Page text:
A small portion of children are raised by their grandparents, but most grandparents are a grand add-on, providing extra eyes and hugs and positive reinforcement. Experts credit them with being a significant resource for children, contributing money, time and more to supplement parents who are often busy with everyday tasks.

Both children and grandparents describe it as “eating dessert first.” Since parents have the primary responsibility to raise children, guide their moral development and see that they get the fundamentals they need, grandparents can leave that to the parents and have the freedom to simply enjoy the youngsters — and be enjoyed in return.

A small portion of children are raised by their grandparents, but most grandparents are a grand add-on, providing extra eyes and hugs and positive reinforcement. Experts credit them with being a significant resource for children, contributing money, time and more to supplement parents who are often busy with everyday tasks.

Both children and grandparents describe it as “eating dessert first.” Since parents have the primary responsibility to raise children, guide their moral development and see that they get the fundamentals they need, grandparents can leave that to the parents and have the freedom to simply enjoy the youngsters — and be enjoyed in return.

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What kids crave in a relationship with a grandparent

A small portion of children are raised by their grandparents, but most grandparents are a grand add-on, providing extra eyes and hugs and positive reinforcement. Experts credit them with being a significant resource for children, contributing money, time and more to supplement parents who are often busy with everyday tasks.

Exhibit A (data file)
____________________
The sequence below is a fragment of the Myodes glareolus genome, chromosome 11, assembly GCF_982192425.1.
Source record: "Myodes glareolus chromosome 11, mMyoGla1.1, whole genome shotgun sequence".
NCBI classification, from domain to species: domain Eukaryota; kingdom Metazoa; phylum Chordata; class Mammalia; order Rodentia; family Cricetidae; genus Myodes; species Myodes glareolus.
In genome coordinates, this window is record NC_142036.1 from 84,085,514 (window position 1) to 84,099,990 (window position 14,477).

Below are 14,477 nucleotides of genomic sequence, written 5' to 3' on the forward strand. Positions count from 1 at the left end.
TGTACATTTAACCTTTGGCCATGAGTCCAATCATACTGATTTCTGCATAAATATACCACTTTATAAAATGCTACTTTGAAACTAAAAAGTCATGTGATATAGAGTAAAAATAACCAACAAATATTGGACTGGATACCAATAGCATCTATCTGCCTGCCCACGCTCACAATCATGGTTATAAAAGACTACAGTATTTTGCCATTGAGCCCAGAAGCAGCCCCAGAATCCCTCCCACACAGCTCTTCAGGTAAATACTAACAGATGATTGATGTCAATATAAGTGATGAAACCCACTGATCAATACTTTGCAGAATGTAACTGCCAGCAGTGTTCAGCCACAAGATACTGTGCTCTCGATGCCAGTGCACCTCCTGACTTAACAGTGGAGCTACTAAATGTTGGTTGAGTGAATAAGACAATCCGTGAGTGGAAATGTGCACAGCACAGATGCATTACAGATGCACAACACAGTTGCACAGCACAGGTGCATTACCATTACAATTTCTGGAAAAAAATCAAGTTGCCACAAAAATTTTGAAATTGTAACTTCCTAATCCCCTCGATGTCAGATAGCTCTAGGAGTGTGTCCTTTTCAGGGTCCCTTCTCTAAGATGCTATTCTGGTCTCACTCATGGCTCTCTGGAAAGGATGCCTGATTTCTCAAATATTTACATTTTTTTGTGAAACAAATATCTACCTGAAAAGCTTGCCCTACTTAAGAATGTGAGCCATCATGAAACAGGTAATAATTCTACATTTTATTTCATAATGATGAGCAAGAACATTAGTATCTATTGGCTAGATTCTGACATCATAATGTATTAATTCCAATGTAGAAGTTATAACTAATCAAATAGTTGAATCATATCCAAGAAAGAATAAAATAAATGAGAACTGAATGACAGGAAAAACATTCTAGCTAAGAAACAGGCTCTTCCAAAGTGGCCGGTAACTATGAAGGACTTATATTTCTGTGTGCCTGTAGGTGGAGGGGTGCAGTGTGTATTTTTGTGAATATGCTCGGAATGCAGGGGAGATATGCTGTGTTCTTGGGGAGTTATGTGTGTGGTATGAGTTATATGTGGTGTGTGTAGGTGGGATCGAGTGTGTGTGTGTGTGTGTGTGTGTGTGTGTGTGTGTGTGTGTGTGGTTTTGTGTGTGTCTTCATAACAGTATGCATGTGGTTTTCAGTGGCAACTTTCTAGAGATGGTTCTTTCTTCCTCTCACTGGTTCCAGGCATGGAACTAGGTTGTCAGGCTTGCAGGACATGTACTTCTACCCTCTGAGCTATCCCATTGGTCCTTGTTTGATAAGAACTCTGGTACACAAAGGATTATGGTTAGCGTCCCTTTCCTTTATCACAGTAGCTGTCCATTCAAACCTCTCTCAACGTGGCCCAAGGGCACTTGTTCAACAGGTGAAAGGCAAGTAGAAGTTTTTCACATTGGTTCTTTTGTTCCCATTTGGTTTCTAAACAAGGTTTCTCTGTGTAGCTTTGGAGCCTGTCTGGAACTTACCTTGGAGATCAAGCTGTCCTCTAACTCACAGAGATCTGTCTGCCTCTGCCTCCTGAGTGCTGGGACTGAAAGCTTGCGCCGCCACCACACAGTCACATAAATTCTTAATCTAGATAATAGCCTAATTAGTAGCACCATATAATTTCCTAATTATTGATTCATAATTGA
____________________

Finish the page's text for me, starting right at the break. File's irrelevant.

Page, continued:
Both children and grandparents describe it as “eating dessert first.” Since parents have the primary responsibility to raise children, guide their moral development and see that they get the fundamentals they need, grandparents can leave that to the parents and have the freedom to simply enjoy the youngsters — and be enjoyed in return.

The way Vern L Bengtson, research professor in the Edward C. Roybal Institute on Aging at the University of Southern California, sees it, grandmothers and grandfathers have a distinctive job: “Be affirming. That's different than just being loving. Make them feel they are special, good, important. Be available. Show up at their events, and if you don't live close or can't make it, telephone or email or Facebook.” And, finally: “Be cool. Don't try too hard; don't preach or push; stay in the background, let them set the pace.”